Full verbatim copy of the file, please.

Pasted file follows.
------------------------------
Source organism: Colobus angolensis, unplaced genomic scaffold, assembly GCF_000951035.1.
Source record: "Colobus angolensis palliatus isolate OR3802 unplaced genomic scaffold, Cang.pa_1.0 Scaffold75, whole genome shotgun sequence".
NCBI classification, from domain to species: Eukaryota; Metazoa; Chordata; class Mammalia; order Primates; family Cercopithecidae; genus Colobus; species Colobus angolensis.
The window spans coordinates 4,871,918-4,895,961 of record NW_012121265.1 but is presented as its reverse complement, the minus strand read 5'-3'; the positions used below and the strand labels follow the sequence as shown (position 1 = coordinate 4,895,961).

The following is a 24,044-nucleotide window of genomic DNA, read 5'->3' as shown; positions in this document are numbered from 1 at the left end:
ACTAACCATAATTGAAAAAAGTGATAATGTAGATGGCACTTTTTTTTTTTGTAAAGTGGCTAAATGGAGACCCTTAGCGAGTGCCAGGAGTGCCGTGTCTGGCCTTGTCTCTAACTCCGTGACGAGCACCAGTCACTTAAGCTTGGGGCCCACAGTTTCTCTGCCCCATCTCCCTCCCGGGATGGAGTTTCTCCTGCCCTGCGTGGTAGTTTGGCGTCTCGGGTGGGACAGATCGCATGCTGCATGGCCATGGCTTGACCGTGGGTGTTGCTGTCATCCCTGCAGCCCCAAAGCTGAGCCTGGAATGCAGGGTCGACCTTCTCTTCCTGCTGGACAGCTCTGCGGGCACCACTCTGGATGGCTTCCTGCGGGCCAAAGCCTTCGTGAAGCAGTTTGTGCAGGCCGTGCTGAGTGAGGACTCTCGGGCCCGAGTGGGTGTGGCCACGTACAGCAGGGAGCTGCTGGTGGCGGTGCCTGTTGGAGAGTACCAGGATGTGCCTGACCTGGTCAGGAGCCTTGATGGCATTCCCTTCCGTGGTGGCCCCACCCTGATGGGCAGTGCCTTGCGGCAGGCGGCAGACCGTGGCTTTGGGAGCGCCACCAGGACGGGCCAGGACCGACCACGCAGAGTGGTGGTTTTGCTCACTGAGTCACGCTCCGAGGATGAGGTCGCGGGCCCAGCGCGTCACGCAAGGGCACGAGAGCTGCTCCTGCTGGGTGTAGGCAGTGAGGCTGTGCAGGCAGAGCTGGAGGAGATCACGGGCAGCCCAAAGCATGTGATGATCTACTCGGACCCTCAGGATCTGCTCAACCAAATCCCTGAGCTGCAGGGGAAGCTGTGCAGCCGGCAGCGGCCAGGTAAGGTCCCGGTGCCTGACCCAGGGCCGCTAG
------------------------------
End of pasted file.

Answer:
Source organism: Colobus angolensis, unplaced genomic scaffold, assembly GCF_000951035.1.
Source record: "Colobus angolensis palliatus isolate OR3802 unplaced genomic scaffold, Cang.pa_1.0 Scaffold75, whole genome shotgun sequence".
NCBI classification, from domain to species: Eukaryota; Metazoa; Chordata; class Mammalia; order Primates; family Cercopithecidae; genus Colobus; species Colobus angolensis.
The window spans coordinates 4,871,918-4,895,961 of record NW_012121265.1 but is presented as its reverse complement, the minus strand read 5'-3'; the positions used below and the strand labels follow the sequence as shown (position 1 = coordinate 4,895,961).

The following is a 24,044-nucleotide window of genomic DNA, read 5'->3' as shown; positions in this document are numbered from 1 at the left end:
ACTAACCATAATTGAAAAAAGTGATAATGTAGATGGCACTTTTTTTTTTTGTAAAGTGGCTAAATGGAGACCCTTAGCGAGTGCCAGGAGTGCCGTGTCTGGCCTTGTCTCTAACTCCGTGACGAGCACCAGTCACTTAAGCTTGGGGCCCACAGTTTCTCTGCCCCATCTCCCTCCCGGGATGGAGTTTCTCCTGCCCTGCGTGGTAGTTTGGCGTCTCGGGTGGGACAGATCGCATGCTGCATGGCCATGGCTTGACCGTGGGTGTTGCTGTCATCCCTGCAGCCCCAAAGCTGAGCCTGGAATGCAGGGTCGACCTTCTCTTCCTGCTGGACAGCTCTGCGGGCACCACTCTGGATGGCTTCCTGCGGGCCAAAGCCTTCGTGAAGCAGTTTGTGCAGGCCGTGCTGAGTGAGGACTCTCGGGCCCGAGTGGGTGTGGCCACGTACAGCAGGGAGCTGCTGGTGGCGGTGCCTGTTGGAGAGTACCAGGATGTGCCTGACCTGGTCAGGAGCCTTGATGGCATTCCCTTCCGTGGTGGCCCCACCCTGATGGGCAGTGCCTTGCGGCAGGCGGCAGACCGTGGCTTTGGGAGCGCCACCAGGACGGGCCAGGACCGACCACGCAGAGTGGTGGTTTTGCTCACTGAGTCACGCTCCGAGGATGAGGTCGCGGGCCCAGCGCGTCACGCAAGGGCACGAGAGCTGCTCCTGCTGGGTGTAGGCAGTGAGGCTGTGCAGGCAGAGCTGGAGGAGATCACGGGCAGCCCAAAGCATGTGATGATCTACTCGGACCCTCAGGATCTGCTCAACCAAATCCCTGAGCTGCAGGGGAAGCTGTGCAGCCGGCAGCGGCCAGGTAAGGTCCCGGTGCCTGACCCAGGGCCGCTAG